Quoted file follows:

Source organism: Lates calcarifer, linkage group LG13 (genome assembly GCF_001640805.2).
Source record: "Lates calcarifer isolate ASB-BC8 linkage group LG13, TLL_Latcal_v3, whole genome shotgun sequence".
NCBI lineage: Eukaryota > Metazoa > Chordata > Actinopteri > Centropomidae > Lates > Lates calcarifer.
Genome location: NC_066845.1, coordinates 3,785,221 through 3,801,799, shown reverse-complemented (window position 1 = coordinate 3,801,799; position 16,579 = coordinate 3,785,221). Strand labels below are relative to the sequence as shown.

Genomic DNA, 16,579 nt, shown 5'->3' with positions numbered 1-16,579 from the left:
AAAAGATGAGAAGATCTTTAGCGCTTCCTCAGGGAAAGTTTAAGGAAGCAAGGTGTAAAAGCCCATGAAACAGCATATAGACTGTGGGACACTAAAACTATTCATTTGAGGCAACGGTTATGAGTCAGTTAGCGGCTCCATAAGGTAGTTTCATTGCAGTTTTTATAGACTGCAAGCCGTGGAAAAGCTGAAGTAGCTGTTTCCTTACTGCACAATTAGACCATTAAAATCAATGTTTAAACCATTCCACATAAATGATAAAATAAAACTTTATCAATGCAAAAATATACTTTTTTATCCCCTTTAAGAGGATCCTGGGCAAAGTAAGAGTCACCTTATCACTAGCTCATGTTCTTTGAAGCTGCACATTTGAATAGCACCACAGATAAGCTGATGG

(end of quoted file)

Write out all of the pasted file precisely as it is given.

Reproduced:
Source organism: Lates calcarifer, linkage group LG13 (genome assembly GCF_001640805.2).
Source record: "Lates calcarifer isolate ASB-BC8 linkage group LG13, TLL_Latcal_v3, whole genome shotgun sequence".
NCBI lineage: Eukaryota > Metazoa > Chordata > Actinopteri > Centropomidae > Lates > Lates calcarifer.
Genome location: NC_066845.1, coordinates 3,785,221 through 3,801,799, shown reverse-complemented (window position 1 = coordinate 3,801,799; position 16,579 = coordinate 3,785,221). Strand labels below are relative to the sequence as shown.

Genomic DNA, 16,579 nt, shown 5'->3' with positions numbered 1-16,579 from the left:
AAAAGATGAGAAGATCTTTAGCGCTTCCTCAGGGAAAGTTTAAGGAAGCAAGGTGTAAAAGCCCATGAAACAGCATATAGACTGTGGGACACTAAAACTATTCATTTGAGGCAACGGTTATGAGTCAGTTAGCGGCTCCATAAGGTAGTTTCATTGCAGTTTTTATAGACTGCAAGCCGTGGAAAAGCTGAAGTAGCTGTTTCCTTACTGCACAATTAGACCATTAAAATCAATGTTTAAACCATTCCACATAAATGATAAAATAAAACTTTATCAATGCAAAAATATACTTTTTTATCCCCTTTAAGAGGATCCTGGGCAAAGTAAGAGTCACCTTATCACTAGCTCATGTTCTTTGAAGCTGCACATTTGAATAGCACCACAGATAAGCTGATGG